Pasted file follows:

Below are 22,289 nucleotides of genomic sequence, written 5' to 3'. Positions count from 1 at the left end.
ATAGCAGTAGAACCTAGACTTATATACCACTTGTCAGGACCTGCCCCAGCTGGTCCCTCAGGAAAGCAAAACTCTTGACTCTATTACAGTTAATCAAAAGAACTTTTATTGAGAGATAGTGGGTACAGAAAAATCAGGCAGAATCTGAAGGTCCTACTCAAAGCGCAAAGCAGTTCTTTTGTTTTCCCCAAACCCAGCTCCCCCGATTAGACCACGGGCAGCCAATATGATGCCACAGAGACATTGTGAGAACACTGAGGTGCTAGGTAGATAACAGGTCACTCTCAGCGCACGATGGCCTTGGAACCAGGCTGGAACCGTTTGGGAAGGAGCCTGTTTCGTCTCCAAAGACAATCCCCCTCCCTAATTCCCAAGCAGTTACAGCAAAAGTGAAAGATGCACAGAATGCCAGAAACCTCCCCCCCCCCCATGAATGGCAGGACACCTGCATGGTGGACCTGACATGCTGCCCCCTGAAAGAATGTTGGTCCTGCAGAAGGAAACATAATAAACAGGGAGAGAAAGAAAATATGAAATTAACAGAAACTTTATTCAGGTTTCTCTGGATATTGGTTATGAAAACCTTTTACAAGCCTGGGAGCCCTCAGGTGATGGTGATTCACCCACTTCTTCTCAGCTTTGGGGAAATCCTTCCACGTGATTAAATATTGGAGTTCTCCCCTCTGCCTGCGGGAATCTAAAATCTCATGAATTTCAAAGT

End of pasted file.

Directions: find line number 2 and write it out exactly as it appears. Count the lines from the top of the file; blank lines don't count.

ATAGCAGTAGAACCTAGACTTATATACCACTTGTCAGGACCTGCCCCAGCTGGTCCCTCAGGAAAGCAAAACTCTTGACTCTATTACAGTTAATCAAAAGAACTTTTATTGAGAGATAGTGGGTACAGAAAAATCAGGCAGAATCTGAAGGTCCTACTCAAAGCGCAAAGCAGTTCTTTTGTTTTCCCCAAACCCAGCTCCCCCGATTAGACCACGGGCAGCCAATATGATGCCACAGAGACATTGTGAGAACACTGAGGTGCTAGGTAGATAACAGGTCACTCTCAGCGCACGATGGCCTTGGAACCAGGCTGGAACCGTTTGGGAAGGAGCCTGTTTCGTCTCCAAAGACAATCCCCCTCCCTAATTCCCAAGCAGTTACAGCAAAAGTGAAAGATGCACAGAATGCCAGAAACCTCCCCCCCCCCCATGAATGGCAGGACACCTGCATGGTGGACCTGACATGCTGCCCCCTGAAAGAATGTTGGTCCTGCAGAAGGAAACATAATAAACAGGGAGAGAAAGAAAATATGAAATTAACAGAAACTTTATTCAGGTTTCTCTGGATATTGGTTATGAAAACCTTTTACAAGCCTGGGAGCCCTCAGGTGATGGTGATTCACCCACTTCTTCTCAGCTTTGGGGAAATCCTTCCACGTGATTAAATATTGGAGTTCTCCCCTCTGCCTGCGGGAATCTAAAATCTCATGAATTTCAAAGT